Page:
Several questions have been raised about the task and the responsibility of each pilot as well as the overall organization in terms of flying safely. Most pilots who made goal were happy with the took us away from the forecasted bad weather and the conditions along the course line were considered safe. It was the pilots at the back of the pack, flying slower, who got caught in the approaching weather.  Unfortunately, all the members of the safety committee were already on the ground, either in goal, or back in town, so weren't in the air to be able to give in-flight information. And nobody else in the back of the pack gave reports either...essentially there wasn't enough conmunication amongst the pilots and the ground organization about the bad weather brewing in Pemberton. The task was stopped when the organizers realized there were still pilots in the air despite the signs that it was way past time to land.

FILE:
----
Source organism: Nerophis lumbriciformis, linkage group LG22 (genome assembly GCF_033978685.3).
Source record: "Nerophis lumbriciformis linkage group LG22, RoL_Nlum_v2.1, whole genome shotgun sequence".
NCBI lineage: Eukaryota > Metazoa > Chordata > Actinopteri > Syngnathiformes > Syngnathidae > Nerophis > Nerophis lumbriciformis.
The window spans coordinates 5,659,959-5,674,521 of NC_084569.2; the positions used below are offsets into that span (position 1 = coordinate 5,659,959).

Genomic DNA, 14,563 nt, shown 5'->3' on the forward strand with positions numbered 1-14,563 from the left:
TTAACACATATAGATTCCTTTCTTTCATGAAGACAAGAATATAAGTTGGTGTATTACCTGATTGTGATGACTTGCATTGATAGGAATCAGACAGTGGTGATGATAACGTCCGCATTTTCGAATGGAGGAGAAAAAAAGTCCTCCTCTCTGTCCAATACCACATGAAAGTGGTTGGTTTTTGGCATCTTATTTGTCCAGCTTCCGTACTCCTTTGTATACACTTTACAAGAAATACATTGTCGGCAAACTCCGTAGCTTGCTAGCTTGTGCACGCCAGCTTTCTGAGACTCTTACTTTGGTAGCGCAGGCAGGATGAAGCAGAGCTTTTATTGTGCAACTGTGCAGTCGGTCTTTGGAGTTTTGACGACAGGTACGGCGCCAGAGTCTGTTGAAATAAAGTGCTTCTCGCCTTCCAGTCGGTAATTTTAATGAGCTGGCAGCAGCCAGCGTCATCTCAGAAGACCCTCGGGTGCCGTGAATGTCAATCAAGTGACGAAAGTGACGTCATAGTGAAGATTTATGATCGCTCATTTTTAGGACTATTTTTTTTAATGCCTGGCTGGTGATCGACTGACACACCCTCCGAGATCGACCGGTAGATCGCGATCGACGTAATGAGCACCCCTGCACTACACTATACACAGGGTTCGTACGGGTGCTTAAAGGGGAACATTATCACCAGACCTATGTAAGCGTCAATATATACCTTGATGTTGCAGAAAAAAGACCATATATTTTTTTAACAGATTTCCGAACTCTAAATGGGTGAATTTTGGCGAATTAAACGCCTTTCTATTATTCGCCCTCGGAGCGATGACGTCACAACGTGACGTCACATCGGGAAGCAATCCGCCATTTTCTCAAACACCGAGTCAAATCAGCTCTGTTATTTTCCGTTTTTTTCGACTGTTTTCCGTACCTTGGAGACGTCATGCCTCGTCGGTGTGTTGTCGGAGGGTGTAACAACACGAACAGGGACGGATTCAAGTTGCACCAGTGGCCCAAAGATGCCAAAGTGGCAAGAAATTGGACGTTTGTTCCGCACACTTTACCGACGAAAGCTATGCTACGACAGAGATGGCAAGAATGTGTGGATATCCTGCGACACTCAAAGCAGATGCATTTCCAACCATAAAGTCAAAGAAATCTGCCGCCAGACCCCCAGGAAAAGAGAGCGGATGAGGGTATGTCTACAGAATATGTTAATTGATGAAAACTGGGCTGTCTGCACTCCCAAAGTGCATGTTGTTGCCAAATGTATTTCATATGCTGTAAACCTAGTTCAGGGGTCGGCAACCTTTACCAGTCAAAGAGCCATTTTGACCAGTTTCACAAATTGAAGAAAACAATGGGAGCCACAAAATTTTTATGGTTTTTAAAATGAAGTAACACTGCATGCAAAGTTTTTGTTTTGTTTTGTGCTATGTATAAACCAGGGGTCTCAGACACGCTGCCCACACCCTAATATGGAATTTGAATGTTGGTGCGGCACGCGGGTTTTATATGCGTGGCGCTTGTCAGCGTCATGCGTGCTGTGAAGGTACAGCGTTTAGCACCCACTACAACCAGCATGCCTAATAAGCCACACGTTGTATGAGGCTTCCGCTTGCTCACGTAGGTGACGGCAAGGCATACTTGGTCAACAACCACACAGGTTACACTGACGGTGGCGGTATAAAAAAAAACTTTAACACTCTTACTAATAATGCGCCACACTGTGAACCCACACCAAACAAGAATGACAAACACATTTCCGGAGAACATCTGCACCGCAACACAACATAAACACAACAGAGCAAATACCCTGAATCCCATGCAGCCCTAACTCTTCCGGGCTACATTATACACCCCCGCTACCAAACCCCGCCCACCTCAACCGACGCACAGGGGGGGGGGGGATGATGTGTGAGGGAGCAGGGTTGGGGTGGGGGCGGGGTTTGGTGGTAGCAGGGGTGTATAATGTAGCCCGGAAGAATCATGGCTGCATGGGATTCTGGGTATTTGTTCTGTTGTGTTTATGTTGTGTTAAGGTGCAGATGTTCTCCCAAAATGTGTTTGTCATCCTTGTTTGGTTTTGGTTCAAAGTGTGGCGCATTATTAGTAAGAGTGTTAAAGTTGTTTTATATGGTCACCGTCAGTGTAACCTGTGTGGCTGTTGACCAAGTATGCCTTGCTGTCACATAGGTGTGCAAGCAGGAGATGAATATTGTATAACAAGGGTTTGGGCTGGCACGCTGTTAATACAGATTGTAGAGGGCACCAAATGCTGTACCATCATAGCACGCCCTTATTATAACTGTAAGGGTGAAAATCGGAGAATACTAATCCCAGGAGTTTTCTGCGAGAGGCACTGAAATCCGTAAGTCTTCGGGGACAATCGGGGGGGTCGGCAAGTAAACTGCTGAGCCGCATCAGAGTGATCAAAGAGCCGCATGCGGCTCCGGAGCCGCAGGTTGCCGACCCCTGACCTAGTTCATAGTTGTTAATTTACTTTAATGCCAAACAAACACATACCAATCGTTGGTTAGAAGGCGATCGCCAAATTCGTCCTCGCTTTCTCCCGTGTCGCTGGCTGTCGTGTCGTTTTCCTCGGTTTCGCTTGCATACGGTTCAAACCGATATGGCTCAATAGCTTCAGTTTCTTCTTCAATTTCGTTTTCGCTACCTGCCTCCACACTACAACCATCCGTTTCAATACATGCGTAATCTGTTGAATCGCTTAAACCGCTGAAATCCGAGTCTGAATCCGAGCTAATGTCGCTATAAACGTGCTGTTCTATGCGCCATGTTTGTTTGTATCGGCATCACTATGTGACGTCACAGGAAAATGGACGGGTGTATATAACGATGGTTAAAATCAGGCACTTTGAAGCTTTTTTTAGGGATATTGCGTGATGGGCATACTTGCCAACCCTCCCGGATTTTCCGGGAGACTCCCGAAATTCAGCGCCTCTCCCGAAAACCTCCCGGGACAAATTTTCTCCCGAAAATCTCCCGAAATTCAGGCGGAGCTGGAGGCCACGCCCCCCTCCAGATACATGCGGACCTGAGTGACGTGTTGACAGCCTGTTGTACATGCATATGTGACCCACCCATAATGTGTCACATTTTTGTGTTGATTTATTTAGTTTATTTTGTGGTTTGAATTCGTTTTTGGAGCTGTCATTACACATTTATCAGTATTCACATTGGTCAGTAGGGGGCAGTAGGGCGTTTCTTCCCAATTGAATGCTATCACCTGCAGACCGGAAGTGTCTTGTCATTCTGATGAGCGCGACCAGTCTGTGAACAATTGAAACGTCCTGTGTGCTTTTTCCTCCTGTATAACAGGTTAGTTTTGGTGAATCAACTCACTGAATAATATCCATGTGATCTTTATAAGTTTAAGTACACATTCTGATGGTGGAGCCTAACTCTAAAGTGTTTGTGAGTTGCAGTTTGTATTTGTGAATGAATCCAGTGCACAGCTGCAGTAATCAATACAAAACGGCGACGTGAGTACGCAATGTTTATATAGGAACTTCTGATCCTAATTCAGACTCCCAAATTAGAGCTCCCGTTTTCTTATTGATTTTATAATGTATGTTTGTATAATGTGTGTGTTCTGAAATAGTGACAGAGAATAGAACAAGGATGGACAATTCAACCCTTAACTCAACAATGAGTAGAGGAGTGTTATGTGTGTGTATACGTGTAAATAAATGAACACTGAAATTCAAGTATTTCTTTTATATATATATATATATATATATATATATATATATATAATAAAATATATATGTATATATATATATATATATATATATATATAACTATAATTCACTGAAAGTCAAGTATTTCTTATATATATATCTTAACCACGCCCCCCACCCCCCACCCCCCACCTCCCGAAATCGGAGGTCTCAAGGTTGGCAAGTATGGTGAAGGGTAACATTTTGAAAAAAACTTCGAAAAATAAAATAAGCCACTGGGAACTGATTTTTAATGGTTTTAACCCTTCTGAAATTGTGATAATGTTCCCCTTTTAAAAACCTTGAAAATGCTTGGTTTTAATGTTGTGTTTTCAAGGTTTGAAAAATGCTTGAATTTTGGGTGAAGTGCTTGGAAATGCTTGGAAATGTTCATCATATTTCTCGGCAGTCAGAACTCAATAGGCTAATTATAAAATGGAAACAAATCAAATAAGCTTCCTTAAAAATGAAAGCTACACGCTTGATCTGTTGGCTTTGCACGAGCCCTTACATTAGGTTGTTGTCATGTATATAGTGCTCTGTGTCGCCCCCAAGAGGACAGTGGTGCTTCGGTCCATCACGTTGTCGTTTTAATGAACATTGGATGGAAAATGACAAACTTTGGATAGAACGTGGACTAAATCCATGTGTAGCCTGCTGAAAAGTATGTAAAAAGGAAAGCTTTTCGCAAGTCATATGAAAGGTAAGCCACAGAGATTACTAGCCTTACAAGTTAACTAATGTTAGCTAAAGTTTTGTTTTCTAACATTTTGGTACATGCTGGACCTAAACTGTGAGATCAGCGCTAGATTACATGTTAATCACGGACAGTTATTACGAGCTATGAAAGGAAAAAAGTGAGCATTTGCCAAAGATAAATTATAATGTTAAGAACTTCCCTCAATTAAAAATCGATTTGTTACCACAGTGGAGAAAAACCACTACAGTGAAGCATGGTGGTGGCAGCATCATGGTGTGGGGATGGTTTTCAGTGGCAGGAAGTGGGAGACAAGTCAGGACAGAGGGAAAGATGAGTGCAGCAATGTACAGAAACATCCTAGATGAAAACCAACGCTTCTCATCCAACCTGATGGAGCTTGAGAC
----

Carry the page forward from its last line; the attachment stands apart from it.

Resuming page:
It's been speculated that perhaps the pilot got caught in some turbulence and had a collapse, maybe associated with the bad weather, or maybe just the "normal" turbulence experienced when you are low, trying to cross a tree line in some wind (in this case the tree line was bordering the Lillooet River). We'll really never know since no pilot saw the actual cause behind the water landing/crash but the approaching storm probably had something to do with it. Trying to get down ASAP because he finally realized it was time to get down NOW, maybe got hit by a gust front, perhaps focused on getting to goal, plain bad luck, who knows. Had the river *not* been right there, he would have landed on dry ground with possible injuries or in a tree or dragged into a fence by some wind, but he would have had a reasonable chance of living to tell the tale.